7. Conservation & Sustainability

Krill sustainability is a global concern studied by scientists, conservationists, and governmental organizations. The Commission for the Conservation of Antarctic Marine Living Resources (CCAMLR) is the management organization responsible for monitoring the fisheries working in the oceans around Antarctica.

A primary element of that work is in overseeing the health and size of the krill biomass and managing the fisheries that are harvesting krill. As a keystone species critical to the health of the Antarctic eco-system, it is critical that the krill fishery is conducted with the highest adherence to environmental standards and with absolute observance of catch limits.

"[Krill] remains one of the ocean’s largest known underexploited stocks."
–Dr. SephenNicol

The fishery for Antarctic krill (Euphausia superba) is the largest by tonnage in the Southern Ocean. The catch remained relatively stable at around 120,000 ton for 17 years until 2009, but has recently increased to more than 200,000 tons. The Commission for the Conservation of Antarctic Marine Living Resources precautionary catch limits for this species total over 8.6 million tons so it remains one of the ocean’s largest known underexploited stocks. Recent developments in harvesting technology and in products being derived from krill indicate renewed interest in exploiting this resource. At the same time, there are changes in the Southern Ocean environment that are affecting both krill and the fishery. This paper summarizes the current state of this fishery and highlights the changes that are affecting it.

Antarctica experts
A portrait photo of Dr. Steve Nicol, Antarctica expert.
Dr Steve Nicol, scientist

Dr Steve Nicol

A noted krill enthusiast that in more recent years has branched out into more general issues in Southern Ocean ecology. Steve Nicol has published on a wide range of krill-related issues including behaviour, physiology, ecology, biochemistry and fisheries. In recent years he has been most involved in large-scale ecological research that has a direct link to management of the krill fishery.

A portrait photo of Dr. Simeon Hill, marine life expert conducting research in the waters of Antarctic Ocean.
Dr. Simeon Hill, scientist

Dr Simeon Hill

Leads the Modelling & Integration group which is part of BAS's Ecosystems programme. Investigates how different parts of the Southern Ocean marine food web (penguins, other seabirds, seals, whales, fish, benthic invertebrates, zooplankton, phytoplankton) interact with each other and the environment (currents, water masses, ice, climate), and how they respond to external pressures (fishing and global change). read more...

A portrait photo of Nina Jensen, Head of the Conservation Department in WWF-Norway.
Nina Jensen, WWF.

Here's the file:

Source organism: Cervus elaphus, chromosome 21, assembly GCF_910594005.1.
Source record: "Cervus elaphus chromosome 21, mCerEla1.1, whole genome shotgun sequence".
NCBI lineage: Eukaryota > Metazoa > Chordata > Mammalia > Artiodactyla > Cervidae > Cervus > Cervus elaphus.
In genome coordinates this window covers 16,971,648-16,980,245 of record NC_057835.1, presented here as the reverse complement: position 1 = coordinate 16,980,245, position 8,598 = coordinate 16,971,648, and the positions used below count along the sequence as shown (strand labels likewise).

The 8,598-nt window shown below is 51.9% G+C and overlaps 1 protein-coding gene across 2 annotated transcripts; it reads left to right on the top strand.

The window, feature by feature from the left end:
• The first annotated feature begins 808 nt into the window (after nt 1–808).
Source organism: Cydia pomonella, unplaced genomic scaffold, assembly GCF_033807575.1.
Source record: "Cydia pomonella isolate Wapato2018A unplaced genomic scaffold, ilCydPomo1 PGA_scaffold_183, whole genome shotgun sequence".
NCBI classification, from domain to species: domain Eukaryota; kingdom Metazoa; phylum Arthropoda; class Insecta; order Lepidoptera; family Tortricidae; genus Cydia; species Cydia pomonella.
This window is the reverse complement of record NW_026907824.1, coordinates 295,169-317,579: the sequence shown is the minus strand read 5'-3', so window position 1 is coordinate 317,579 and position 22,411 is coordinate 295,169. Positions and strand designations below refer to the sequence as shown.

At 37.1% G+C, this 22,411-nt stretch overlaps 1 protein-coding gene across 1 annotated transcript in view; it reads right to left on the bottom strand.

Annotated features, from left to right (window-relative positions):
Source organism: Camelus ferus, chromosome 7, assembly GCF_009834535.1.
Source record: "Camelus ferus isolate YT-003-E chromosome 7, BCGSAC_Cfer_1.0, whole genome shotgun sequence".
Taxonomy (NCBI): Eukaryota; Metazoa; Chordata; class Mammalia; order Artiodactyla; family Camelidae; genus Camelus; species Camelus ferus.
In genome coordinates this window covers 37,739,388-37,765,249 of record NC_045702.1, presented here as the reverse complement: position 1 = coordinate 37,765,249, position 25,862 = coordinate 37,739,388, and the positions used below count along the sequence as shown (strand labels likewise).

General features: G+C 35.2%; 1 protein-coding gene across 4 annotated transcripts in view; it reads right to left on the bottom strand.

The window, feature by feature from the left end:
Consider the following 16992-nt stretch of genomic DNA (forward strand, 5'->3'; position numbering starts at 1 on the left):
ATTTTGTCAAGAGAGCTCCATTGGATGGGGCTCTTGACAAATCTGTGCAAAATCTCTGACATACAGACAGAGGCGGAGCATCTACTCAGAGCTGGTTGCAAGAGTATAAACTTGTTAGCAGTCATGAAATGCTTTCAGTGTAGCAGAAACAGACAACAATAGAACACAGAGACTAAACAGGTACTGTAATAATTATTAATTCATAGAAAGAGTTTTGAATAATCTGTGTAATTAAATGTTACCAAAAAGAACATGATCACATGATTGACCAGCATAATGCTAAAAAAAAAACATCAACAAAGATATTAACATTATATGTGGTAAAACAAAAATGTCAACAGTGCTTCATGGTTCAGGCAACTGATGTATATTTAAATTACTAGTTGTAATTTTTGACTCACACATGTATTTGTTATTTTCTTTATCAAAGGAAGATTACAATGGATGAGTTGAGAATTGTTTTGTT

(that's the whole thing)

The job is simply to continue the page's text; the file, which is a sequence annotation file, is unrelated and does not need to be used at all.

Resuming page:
Nina Jensen

Nina Jensen, MSc in marine biology, works as Conservation Director in WWF-Norway (World Wide Fund for Nature) as a Head of the Conservation Department. She has previously worked with communications and marketing for advertising agencies Ogilvy & Mather, Basecamp and Edge Advertising.

Interesting Facts:
  • 98%
    of Antarctica is covered by fresh water ice

  • Antarctica
    is the driest
    continent
    on Earth
    (less than 2 inches of rain per year)

  • 70%
    of world's fresh water
    is
    frozen

  • There
    are no native land
    mammals
    in
    Antarctica

  • 2
    inches
    of precipitation fall in Antarctica
    each year
    on average

  • 10
    number of years krill can
    live

  • 10,000
    number of
    eggs
    a female krill lays at one time

  • 1,000

    Average Antarctic human population

    in

    the winter

  • Summer
    has
    only
    reached
    maximum of 58F

  • Antarctica is
    1.5 times the size
    of the
    United States

  • 0

    Number of

    permanent

    residents

    in Antarctica

  • 47
    number of
    countries
    who have signed the Antarctic Treaty

  • If
    Antarctica
    melted,
    the sea level could rise
    200 feet
    worldwide

  • Krill is more than
    twice
    the total weight of all humans
    on earth

  • 10

    Number of

    human babies

    born in Antarctica


  • the size, in inches, of the
    average
    krill

  • 90%
    the world's
    ice
    is in Antarctica

  • Krill can go for up to

    200

    days

    without eating

  • 4,000

    Average Antarctic human population

    in

    summer

  • 2,000,000
    estimated
    tons of krill
    in a swarm

  • 0
    number of
    govern-
    ments

    that rule Antarctica

  • Winter
    temperature
    can
    drop
    as low as
    -20F

  • 29
    number of
    nations
    that send scientists to conduct experiments in Antarctica